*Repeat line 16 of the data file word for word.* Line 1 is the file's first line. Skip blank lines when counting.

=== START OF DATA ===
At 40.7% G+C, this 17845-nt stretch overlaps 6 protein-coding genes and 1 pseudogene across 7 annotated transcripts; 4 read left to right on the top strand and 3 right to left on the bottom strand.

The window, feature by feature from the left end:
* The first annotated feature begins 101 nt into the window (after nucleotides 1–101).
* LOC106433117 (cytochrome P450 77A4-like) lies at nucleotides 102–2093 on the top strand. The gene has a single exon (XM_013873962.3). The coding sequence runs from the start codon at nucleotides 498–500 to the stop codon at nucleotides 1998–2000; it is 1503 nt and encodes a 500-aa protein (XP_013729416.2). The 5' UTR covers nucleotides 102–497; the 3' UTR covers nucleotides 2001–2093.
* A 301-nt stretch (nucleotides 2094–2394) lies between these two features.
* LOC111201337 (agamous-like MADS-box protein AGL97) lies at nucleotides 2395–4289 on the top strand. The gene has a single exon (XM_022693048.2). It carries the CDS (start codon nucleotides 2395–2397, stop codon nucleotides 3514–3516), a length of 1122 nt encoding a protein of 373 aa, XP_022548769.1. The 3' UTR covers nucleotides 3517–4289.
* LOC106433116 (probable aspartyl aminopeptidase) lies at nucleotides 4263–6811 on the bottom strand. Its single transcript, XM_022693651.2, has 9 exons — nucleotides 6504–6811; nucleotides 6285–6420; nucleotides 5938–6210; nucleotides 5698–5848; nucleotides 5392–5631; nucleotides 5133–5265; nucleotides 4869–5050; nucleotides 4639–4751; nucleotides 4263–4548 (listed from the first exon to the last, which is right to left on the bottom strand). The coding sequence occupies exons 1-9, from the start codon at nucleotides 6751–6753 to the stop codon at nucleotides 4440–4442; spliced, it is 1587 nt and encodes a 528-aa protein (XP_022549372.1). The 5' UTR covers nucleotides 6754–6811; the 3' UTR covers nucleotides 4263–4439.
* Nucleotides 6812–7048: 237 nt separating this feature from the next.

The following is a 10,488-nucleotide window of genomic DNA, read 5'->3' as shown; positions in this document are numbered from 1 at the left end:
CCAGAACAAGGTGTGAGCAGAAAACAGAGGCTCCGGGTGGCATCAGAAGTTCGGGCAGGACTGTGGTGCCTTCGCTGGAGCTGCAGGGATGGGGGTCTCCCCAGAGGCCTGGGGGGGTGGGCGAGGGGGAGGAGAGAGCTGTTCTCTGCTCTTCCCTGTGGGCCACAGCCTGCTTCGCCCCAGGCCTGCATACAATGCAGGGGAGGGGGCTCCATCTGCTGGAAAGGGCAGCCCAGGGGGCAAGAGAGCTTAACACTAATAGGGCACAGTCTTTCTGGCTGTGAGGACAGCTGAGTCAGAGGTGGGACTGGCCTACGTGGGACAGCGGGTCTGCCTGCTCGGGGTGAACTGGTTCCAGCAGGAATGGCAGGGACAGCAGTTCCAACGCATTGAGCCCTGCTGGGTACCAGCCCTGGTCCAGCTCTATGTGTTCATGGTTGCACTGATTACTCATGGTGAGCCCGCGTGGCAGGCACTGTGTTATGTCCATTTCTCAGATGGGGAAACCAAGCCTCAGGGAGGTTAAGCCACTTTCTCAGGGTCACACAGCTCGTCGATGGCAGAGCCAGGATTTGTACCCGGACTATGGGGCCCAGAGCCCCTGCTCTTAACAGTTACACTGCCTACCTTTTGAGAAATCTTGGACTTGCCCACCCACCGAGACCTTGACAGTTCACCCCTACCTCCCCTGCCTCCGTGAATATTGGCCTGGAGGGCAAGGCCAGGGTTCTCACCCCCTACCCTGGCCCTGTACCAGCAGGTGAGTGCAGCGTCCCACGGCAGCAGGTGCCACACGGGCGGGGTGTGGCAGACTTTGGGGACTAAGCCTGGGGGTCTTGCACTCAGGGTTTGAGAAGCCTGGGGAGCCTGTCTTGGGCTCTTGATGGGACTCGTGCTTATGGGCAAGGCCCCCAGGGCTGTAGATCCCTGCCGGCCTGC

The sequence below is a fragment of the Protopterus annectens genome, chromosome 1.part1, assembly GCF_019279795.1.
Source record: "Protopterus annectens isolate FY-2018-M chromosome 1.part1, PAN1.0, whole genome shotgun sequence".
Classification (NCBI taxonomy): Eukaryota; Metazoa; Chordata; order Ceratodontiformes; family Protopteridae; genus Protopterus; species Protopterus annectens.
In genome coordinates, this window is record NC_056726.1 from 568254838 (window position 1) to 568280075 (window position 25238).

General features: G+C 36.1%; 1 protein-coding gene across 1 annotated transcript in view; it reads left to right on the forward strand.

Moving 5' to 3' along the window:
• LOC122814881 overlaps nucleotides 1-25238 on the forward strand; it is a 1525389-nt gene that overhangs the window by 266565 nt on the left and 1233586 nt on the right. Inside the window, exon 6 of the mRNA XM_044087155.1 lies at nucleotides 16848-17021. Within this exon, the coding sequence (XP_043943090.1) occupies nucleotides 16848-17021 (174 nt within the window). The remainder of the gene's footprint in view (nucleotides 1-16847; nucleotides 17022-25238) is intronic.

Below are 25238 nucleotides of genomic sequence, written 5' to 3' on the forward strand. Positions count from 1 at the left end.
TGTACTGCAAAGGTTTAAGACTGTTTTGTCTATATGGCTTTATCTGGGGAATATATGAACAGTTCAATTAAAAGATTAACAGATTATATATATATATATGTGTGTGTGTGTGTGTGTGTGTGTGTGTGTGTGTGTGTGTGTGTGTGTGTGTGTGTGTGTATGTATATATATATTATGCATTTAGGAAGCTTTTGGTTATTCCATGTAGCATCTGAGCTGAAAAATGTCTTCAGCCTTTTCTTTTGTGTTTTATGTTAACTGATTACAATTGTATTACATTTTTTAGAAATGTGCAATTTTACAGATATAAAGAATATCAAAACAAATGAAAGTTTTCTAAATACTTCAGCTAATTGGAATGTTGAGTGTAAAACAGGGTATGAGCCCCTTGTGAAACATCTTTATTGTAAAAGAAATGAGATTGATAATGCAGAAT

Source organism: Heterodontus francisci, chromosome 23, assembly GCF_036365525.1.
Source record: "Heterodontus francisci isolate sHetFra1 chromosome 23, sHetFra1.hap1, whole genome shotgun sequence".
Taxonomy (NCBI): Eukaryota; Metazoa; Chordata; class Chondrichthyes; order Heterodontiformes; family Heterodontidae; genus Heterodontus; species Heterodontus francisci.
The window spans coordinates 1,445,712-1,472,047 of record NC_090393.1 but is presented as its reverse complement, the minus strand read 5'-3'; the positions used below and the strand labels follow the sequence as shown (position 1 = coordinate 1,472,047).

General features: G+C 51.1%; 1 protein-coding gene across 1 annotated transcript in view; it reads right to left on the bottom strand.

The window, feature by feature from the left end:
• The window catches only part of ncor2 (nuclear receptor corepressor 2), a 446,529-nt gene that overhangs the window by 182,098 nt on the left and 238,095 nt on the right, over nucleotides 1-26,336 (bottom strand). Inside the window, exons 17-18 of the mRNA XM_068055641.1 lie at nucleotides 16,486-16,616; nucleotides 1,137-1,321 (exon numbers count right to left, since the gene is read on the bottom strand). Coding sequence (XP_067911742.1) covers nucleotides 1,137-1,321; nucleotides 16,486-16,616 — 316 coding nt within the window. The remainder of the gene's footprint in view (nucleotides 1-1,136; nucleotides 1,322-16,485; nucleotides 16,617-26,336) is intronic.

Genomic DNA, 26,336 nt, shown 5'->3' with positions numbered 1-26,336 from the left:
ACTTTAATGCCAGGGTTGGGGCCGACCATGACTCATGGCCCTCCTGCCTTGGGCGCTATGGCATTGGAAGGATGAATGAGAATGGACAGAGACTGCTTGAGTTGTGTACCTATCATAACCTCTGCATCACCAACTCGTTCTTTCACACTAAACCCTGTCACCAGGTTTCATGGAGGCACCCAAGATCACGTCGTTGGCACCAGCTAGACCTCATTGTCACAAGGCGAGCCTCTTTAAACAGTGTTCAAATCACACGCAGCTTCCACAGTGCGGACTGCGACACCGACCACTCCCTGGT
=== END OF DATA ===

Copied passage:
Moving 5' to 3' along the window: